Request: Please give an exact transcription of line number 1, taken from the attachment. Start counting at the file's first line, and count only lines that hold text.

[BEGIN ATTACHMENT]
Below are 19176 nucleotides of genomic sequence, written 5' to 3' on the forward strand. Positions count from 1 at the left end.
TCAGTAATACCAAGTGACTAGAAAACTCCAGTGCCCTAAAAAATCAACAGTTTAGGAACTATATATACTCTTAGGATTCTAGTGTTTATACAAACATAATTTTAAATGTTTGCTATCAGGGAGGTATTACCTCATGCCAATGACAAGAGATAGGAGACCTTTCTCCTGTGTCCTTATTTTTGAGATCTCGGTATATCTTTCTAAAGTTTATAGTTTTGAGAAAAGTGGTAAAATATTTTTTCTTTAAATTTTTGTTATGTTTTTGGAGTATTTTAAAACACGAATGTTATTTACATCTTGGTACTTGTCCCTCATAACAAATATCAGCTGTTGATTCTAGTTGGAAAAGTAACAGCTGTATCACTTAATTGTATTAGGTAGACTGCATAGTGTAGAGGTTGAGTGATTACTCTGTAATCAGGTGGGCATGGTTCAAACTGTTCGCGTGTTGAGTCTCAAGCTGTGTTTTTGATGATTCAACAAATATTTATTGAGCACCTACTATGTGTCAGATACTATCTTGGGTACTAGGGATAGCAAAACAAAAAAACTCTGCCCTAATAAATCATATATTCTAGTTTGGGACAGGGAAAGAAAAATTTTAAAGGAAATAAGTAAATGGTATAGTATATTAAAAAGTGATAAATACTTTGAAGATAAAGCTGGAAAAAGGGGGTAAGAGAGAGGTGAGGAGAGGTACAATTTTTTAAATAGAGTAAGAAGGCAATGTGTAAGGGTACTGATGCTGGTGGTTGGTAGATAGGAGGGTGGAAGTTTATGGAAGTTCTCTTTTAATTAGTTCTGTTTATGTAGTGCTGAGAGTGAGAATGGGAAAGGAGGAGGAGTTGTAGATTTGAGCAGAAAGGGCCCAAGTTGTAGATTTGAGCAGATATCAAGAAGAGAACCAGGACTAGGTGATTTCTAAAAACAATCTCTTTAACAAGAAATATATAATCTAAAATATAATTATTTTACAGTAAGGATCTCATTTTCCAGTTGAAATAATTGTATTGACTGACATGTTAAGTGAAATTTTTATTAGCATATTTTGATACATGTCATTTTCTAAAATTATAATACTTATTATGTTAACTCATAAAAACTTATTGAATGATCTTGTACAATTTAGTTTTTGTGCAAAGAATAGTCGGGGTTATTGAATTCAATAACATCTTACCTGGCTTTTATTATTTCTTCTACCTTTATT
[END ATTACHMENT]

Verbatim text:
Below are 19176 nucleotides of genomic sequence, written 5' to 3' on the forward strand. Positions count from 1 at the left end.